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Old 06-04-2011, 21:26   #1
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Anchor Stowage For Sailing Offshore?

I've read and heard that many long-distance cruisers recommend removing anchor(s) from bow pulpits and stowing them somewhere low in the boat & midships when sailing offshore. I understand the reasoning, but am having trouble figuring out the practicalities of finding a safe place to stow and properly secure my 70 & 55lb. anchors in this fashion so that they won't cause any damage in heavy seas. I have substantial rollers on my bow pulpits, along with wire lanyards secured to bow cleats to prevent them from going anywhere. In rougher conditions, I lash them down further with good quality line.

Any thoughts from long-distance cruisers out there??
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Old 06-04-2011, 22:27   #2
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Re: Anchor Stowage For Sailing Offshore?

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I've read and heard that many long-distance cruisers recommend removing anchor(s) from bow pulpits and stowing them somewhere low in the boat & midships when sailing offshore. I understand the reasoning, but am having trouble figuring out the practicalities of finding a safe place to stow and properly secure my 70 & 55lb. anchors in this fashion so that they won't cause any damage in heavy seas. I have substantial rollers on my bow pulpits, along with wire lanyards secured to bow cleats to prevent them from going anywhere. In rougher conditions, I lash them down further with good quality line.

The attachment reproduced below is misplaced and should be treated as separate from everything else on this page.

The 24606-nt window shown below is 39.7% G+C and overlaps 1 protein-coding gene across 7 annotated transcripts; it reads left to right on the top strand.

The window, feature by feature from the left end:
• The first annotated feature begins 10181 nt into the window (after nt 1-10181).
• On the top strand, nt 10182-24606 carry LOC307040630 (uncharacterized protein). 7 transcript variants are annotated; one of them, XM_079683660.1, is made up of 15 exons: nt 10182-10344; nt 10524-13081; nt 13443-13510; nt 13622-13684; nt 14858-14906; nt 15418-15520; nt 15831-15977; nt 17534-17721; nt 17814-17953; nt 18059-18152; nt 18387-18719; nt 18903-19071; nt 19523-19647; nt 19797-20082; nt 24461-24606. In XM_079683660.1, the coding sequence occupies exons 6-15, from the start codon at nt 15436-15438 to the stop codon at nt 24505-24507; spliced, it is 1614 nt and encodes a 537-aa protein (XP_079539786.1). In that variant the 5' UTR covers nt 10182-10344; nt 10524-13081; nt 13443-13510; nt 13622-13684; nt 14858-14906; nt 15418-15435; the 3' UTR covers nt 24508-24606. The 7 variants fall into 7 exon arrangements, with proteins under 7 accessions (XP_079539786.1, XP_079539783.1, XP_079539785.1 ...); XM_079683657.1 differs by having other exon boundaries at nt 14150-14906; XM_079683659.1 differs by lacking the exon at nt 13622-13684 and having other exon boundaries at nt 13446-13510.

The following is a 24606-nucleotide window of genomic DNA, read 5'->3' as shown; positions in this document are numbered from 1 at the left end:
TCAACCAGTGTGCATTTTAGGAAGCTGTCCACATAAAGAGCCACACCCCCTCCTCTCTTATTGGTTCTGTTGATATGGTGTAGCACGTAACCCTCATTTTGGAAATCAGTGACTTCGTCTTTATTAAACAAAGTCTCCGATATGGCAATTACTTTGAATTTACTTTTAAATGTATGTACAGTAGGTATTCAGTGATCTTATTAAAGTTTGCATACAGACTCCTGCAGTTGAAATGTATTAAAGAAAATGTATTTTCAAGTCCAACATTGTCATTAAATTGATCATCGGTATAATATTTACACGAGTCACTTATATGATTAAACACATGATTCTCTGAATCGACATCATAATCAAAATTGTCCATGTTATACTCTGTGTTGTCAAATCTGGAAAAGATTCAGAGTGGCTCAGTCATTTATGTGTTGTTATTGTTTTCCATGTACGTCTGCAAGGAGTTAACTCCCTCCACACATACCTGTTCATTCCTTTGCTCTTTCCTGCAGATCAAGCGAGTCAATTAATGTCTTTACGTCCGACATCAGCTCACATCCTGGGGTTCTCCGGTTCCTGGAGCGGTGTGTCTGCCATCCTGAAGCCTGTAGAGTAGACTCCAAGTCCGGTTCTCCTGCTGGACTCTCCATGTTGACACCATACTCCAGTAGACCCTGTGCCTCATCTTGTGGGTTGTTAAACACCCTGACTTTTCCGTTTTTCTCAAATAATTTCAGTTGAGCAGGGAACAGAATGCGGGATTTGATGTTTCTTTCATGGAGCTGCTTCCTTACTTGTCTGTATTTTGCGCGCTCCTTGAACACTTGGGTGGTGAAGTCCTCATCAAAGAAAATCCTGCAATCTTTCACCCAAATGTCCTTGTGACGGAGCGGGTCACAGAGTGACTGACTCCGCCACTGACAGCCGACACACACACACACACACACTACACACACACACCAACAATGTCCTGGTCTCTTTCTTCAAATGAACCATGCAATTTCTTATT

Any thoughts from long-distance cruisers out there??
As you mentioned, remove the anchors from the exposed bow and position belowdecks as low, on centerline, and above the keel as possible. That's what I do...

if the anchor is dangerous or too heavy to move at all then you need to nail it down in place such that it cannot break free at all - e.g., bolt it in place (e.g., think of how a dock cleat bolts to the deck). Lashing, line, string, wire, snapshackles, those sorts of thing can chafe through or come undone and suddenly the anchor can become self-launching when you least expect it.

If you have a halyard and a foredeck hatch big enough to pass the anchor, consider craning the anchors below-decks into the forepeak and lashing them down there; the anchors aren't being slammed by waves, they can't launch, and you've moved the weight aft and lower in the boat.

While you're at it and have time to spare, consider moving the chain aft and lower in the boat as well. For trans-ocean trips I like to place the chain in a bag at the base of the mast (I've installed padeyes for lashing the bagged chain in that location). I have two locations slightly forward of the chain bag where the anchors will stow (mine are smaller at 55 pounds and 37 pounds). Depends upon how much performance vs. effort/work vs. safety you want to invest in preparation.

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Old 06-04-2011, 23:04   #3